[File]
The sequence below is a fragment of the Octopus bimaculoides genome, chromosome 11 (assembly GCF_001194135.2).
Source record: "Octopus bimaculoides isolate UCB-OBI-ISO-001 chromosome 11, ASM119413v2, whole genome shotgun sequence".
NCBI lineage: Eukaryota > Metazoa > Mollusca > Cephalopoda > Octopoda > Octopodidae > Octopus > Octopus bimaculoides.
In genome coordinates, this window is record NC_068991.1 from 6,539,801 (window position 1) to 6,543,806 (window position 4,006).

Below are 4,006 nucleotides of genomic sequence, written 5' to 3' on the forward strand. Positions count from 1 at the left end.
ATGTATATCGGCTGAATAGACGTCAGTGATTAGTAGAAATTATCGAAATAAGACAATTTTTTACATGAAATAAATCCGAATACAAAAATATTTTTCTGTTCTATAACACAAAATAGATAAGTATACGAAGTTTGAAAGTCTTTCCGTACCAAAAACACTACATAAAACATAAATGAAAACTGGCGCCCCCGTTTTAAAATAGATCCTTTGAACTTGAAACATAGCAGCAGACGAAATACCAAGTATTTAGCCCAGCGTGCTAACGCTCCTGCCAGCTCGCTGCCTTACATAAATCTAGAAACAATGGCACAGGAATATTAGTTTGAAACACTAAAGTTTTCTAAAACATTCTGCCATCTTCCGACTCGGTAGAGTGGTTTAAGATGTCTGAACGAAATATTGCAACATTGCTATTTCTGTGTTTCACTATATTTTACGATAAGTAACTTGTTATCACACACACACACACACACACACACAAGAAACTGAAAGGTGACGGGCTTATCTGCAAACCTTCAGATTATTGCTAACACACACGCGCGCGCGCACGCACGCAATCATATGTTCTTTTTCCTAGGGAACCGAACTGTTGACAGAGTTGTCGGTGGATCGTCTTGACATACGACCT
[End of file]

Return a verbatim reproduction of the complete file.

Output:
The sequence below is a fragment of the Octopus bimaculoides genome, chromosome 11 (assembly GCF_001194135.2).
Source record: "Octopus bimaculoides isolate UCB-OBI-ISO-001 chromosome 11, ASM119413v2, whole genome shotgun sequence".
NCBI lineage: Eukaryota > Metazoa > Mollusca > Cephalopoda > Octopoda > Octopodidae > Octopus > Octopus bimaculoides.
In genome coordinates, this window is record NC_068991.1 from 6,539,801 (window position 1) to 6,543,806 (window position 4,006).

Below are 4,006 nucleotides of genomic sequence, written 5' to 3' on the forward strand. Positions count from 1 at the left end.
ATGTATATCGGCTGAATAGACGTCAGTGATTAGTAGAAATTATCGAAATAAGACAATTTTTTACATGAAATAAATCCGAATACAAAAATATTTTTCTGTTCTATAACACAAAATAGATAAGTATACGAAGTTTGAAAGTCTTTCCGTACCAAAAACACTACATAAAACATAAATGAAAACTGGCGCCCCCGTTTTAAAATAGATCCTTTGAACTTGAAACATAGCAGCAGACGAAATACCAAGTATTTAGCCCAGCGTGCTAACGCTCCTGCCAGCTCGCTGCCTTACATAAATCTAGAAACAATGGCACAGGAATATTAGTTTGAAACACTAAAGTTTTCTAAAACATTCTGCCATCTTCCGACTCGGTAGAGTGGTTTAAGATGTCTGAACGAAATATTGCAACATTGCTATTTCTGTGTTTCACTATATTTTACGATAAGTAACTTGTTATCACACACACACACACACACACACACAAGAAACTGAAAGGTGACGGGCTTATCTGCAAACCTTCAGATTATTGCTAACACACACGCGCGCGCGCACGCACGCAATCATATGTTCTTTTTCCTAGGGAACCGAACTGTTGACAGAGTTGTCGGTGGATCGTCTTGACATACGACCT